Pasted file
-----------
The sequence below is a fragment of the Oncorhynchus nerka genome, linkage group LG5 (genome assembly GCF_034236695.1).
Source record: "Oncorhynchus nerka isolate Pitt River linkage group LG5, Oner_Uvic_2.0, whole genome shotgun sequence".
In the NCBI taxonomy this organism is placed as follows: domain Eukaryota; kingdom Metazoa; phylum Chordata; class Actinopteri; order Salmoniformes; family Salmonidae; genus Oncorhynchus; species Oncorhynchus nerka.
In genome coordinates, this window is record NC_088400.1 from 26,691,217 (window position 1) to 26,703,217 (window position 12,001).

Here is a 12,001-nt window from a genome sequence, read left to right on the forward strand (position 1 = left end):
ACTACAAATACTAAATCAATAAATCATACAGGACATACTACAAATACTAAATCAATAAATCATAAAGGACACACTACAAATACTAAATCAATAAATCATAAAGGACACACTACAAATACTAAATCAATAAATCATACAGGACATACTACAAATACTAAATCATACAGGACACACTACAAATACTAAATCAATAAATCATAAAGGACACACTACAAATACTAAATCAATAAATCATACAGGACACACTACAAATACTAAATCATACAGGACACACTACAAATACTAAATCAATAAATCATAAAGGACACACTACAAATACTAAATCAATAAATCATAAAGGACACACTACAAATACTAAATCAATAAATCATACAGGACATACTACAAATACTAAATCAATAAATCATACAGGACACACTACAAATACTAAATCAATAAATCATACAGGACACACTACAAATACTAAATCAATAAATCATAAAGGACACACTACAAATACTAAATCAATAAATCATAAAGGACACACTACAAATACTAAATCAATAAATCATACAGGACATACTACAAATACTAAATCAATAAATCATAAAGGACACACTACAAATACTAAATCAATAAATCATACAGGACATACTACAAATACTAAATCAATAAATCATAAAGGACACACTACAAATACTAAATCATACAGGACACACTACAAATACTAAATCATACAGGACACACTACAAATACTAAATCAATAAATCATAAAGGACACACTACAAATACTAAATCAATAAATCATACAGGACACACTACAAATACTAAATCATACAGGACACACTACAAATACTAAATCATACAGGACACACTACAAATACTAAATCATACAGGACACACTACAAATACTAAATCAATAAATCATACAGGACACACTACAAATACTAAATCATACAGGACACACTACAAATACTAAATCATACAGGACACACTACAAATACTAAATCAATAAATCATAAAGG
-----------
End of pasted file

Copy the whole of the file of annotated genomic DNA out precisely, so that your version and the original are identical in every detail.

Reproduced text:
The sequence below is a fragment of the Oncorhynchus nerka genome, linkage group LG5 (genome assembly GCF_034236695.1).
Source record: "Oncorhynchus nerka isolate Pitt River linkage group LG5, Oner_Uvic_2.0, whole genome shotgun sequence".
In the NCBI taxonomy this organism is placed as follows: domain Eukaryota; kingdom Metazoa; phylum Chordata; class Actinopteri; order Salmoniformes; family Salmonidae; genus Oncorhynchus; species Oncorhynchus nerka.
In genome coordinates, this window is record NC_088400.1 from 26,691,217 (window position 1) to 26,703,217 (window position 12,001).

Here is a 12,001-nt window from a genome sequence, read left to right on the forward strand (position 1 = left end):
ACTACAAATACTAAATCAATAAATCATACAGGACATACTACAAATACTAAATCAATAAATCATAAAGGACACACTACAAATACTAAATCAATAAATCATAAAGGACACACTACAAATACTAAATCAATAAATCATACAGGACATACTACAAATACTAAATCATACAGGACACACTACAAATACTAAATCAATAAATCATAAAGGACACACTACAAATACTAAATCAATAAATCATACAGGACACACTACAAATACTAAATCATACAGGACACACTACAAATACTAAATCAATAAATCATAAAGGACACACTACAAATACTAAATCAATAAATCATAAAGGACACACTACAAATACTAAATCAATAAATCATACAGGACATACTACAAATACTAAATCAATAAATCATACAGGACACACTACAAATACTAAATCAATAAATCATACAGGACACACTACAAATACTAAATCAATAAATCATAAAGGACACACTACAAATACTAAATCAATAAATCATAAAGGACACACTACAAATACTAAATCAATAAATCATACAGGACATACTACAAATACTAAATCAATAAATCATAAAGGACACACTACAAATACTAAATCAATAAATCATACAGGACATACTACAAATACTAAATCAATAAATCATAAAGGACACACTACAAATACTAAATCATACAGGACACACTACAAATACTAAATCATACAGGACACACTACAAATACTAAATCAATAAATCATAAAGGACACACTACAAATACTAAATCAATAAATCATACAGGACACACTACAAATACTAAATCATACAGGACACACTACAAATACTAAATCATACAGGACACACTACAAATACTAAATCATACAGGACACACTACAAATACTAAATCAATAAATCATACAGGACACACTACAAATACTAAATCATACAGGACACACTACAAATACTAAATCATACAGGACACACTACAAATACTAAATCAATAAATCATAAAGG